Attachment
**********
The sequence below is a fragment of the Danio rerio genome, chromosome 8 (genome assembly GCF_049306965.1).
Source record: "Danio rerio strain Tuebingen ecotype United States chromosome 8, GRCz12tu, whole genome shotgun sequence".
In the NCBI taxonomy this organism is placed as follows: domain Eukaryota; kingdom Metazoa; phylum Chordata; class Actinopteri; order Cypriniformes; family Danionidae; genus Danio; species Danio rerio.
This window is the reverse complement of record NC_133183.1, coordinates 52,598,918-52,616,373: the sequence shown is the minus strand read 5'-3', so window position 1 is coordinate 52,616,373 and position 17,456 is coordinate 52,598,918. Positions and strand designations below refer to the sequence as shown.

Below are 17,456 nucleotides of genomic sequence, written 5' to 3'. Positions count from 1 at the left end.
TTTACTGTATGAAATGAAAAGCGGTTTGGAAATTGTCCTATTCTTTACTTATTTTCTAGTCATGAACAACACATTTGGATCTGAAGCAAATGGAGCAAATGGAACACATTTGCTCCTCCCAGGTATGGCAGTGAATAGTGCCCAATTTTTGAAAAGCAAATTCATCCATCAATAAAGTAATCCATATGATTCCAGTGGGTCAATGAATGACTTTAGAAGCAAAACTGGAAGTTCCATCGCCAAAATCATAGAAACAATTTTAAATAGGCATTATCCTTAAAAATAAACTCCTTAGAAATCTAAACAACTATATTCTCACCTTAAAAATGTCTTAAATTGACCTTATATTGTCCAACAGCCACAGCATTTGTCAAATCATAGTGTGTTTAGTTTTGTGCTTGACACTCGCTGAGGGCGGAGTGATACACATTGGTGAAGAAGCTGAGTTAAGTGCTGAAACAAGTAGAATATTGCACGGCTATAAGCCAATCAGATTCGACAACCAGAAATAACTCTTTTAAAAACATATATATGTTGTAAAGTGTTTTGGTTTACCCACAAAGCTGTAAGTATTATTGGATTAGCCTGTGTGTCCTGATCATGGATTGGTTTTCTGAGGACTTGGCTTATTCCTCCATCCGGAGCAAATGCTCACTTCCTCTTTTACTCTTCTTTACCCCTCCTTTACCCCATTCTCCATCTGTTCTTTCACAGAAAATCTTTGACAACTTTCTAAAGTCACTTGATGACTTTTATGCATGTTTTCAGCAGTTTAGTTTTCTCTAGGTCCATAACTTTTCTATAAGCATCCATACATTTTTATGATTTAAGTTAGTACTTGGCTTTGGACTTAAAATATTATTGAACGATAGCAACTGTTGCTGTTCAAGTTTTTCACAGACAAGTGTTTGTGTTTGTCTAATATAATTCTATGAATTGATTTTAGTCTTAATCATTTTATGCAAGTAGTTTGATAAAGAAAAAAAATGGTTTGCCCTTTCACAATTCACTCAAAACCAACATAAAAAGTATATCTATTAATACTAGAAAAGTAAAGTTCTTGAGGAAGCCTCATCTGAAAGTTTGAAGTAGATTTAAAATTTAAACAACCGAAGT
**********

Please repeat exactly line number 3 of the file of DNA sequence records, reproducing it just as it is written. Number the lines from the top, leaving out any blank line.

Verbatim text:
In the NCBI taxonomy this organism is placed as follows: domain Eukaryota; kingdom Metazoa; phylum Chordata; class Actinopteri; order Cypriniformes; family Danionidae; genus Danio; species Danio rerio.